Alumna Yael Krigman Highlighted By White House for Entrepreneurship
The White House recently highlighted Yael's company in its blog feature:
"Women Entrepreneurs Are Creating Jobs: An Interactive Timeline"
(click on April, 2012 to view Yael's profile)
"As their stories make clear, women small business owners are an essential part of our economy. Forty years ago, women owned just 5 percent of all small businesses. Today, women own 30 percent, a total of 7.8 million companies generating $1.2 trillion a year in sales. America’s entrepreneurs are at the heart of our country’s basic promise: That no matter who you are, or where you come from, you can make it if you try. I hope you enjoy this timeline that shows how women small business owners are helping to preserve that promise, and create an economy built to last." -Valerie Jarrett, Senior Advisor to the President and the Chair of the White House Council on Women and Girls
Q&A with Yael
Tell us a bit about yourself?
I’m from Annapolis, Maryland. My mom is from Philadelphia and my dad is from Israel. Most of my relatives are in Israel, including my aunt who is the original baker in the family.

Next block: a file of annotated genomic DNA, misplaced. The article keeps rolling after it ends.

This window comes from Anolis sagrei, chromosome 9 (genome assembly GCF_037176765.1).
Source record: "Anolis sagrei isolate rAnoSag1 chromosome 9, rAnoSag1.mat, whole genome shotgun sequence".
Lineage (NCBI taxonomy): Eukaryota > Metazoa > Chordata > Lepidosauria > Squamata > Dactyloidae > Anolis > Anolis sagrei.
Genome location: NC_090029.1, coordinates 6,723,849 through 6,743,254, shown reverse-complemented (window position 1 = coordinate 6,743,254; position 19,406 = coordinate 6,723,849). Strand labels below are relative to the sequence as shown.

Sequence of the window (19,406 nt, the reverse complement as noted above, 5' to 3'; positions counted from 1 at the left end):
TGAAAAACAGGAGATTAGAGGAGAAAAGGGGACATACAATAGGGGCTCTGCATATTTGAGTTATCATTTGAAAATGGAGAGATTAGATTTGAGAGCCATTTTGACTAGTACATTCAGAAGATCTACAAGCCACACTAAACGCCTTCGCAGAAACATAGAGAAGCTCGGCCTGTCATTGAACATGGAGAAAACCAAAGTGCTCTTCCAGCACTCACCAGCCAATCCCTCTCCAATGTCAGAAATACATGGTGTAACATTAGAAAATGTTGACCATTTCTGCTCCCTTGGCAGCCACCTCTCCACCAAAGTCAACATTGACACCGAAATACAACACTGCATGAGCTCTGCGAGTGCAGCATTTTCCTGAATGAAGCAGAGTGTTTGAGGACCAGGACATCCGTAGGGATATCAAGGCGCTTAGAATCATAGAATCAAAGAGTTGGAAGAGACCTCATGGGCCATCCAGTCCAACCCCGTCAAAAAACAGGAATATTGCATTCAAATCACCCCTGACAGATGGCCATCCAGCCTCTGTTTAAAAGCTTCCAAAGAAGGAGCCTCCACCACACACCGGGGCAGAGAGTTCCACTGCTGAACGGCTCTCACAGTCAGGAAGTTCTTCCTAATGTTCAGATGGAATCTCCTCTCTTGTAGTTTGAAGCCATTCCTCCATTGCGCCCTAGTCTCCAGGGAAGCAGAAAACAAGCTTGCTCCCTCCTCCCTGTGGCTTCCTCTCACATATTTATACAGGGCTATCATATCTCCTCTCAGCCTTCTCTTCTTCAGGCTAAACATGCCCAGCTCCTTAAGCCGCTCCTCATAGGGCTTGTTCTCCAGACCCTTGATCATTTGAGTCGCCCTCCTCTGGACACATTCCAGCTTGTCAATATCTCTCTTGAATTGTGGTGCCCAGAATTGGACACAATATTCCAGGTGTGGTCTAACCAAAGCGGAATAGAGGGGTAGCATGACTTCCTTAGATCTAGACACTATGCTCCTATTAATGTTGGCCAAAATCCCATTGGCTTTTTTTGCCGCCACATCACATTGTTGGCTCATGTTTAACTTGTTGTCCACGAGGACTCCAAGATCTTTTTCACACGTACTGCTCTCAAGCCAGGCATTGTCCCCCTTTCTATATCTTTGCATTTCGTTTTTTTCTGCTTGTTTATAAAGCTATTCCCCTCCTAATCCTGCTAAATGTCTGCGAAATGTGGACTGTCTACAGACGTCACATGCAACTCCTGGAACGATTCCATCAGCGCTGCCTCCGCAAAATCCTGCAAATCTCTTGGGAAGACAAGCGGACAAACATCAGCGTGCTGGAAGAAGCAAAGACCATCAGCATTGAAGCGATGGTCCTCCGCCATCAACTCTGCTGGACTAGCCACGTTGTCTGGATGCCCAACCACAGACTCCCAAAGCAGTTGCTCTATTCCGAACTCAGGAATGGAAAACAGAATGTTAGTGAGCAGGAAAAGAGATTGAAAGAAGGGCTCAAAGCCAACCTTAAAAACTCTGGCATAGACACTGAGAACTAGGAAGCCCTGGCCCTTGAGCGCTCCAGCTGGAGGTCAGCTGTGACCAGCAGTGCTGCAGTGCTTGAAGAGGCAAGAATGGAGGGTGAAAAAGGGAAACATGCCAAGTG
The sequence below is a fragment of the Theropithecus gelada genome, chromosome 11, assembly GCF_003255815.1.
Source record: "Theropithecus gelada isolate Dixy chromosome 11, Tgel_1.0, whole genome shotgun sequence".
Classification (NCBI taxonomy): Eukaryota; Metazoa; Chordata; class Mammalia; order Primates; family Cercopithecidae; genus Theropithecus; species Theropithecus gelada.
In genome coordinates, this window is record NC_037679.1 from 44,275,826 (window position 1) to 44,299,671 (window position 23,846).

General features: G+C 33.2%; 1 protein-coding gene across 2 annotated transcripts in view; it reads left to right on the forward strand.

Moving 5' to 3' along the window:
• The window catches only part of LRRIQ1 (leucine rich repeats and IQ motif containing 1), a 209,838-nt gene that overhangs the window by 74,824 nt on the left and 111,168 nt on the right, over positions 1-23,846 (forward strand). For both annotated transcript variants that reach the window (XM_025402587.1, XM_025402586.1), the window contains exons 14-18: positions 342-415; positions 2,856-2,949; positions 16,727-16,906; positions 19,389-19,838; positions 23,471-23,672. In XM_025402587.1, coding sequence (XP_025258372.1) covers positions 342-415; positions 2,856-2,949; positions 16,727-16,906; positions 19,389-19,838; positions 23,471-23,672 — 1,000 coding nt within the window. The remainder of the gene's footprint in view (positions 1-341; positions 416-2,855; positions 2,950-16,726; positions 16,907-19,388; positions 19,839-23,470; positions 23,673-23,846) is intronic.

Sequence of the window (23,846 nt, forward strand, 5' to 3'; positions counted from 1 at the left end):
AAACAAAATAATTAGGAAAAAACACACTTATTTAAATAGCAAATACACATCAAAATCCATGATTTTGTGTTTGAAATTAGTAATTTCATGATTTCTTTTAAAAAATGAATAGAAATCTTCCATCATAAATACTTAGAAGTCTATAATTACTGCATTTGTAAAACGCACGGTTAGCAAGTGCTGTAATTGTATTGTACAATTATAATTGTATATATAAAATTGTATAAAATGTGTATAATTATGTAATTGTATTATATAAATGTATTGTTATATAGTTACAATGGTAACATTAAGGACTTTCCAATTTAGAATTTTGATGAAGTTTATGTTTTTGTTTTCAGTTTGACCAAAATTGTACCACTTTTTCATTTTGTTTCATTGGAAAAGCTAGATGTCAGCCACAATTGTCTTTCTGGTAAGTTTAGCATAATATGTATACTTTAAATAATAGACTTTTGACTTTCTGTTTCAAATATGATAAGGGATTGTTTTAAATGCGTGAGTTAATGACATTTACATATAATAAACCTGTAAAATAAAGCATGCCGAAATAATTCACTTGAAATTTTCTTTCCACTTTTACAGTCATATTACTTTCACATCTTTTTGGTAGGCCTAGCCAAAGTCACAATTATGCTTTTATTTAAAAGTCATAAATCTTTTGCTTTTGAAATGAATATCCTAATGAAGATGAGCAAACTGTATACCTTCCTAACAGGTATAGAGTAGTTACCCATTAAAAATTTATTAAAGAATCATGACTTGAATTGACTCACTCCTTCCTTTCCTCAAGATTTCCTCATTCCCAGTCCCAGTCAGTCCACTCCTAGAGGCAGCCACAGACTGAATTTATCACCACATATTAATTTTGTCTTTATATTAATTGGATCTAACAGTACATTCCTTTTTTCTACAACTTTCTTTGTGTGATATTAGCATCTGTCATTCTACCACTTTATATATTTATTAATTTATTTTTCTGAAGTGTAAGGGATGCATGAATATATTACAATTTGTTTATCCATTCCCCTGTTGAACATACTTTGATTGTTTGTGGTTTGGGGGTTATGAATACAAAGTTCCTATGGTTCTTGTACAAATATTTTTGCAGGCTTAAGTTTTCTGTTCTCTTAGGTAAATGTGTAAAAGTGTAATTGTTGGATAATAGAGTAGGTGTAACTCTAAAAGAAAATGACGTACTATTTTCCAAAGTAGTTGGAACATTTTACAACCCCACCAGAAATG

Did you go to law school directly after your undergraduate studies?
After I graduated from the University of Pennsylvania, I went to Spain on a Fulbright Scholarship where I lived in Madrid and researched the role of nonprofit organizations in Spanish society. When I got back from Spain, I got a job as a legal assistant at White & Case LLP. I was at White & Case for a few years before I started law school. I continued there on a part-time basis during law school and after graduation, became an associate—my sixth and final title at the firm.
Why did you decide to go to law school?
My heart has always been with social justice. I was very active in the West Philadelphia community when I was at Penn. At White & Case, I started the community service program in our office, which served as a model for community service programs in other White & Case offices in the US and abroad. As a legal assistant, I worked on a number of pro bono cases, but, understandably, my role was limited to providing administrative support. I felt that a law degree would allow me to be a true advocate for the under-served population in DC.
What was your favorite class, teacher, or experience at GW Law?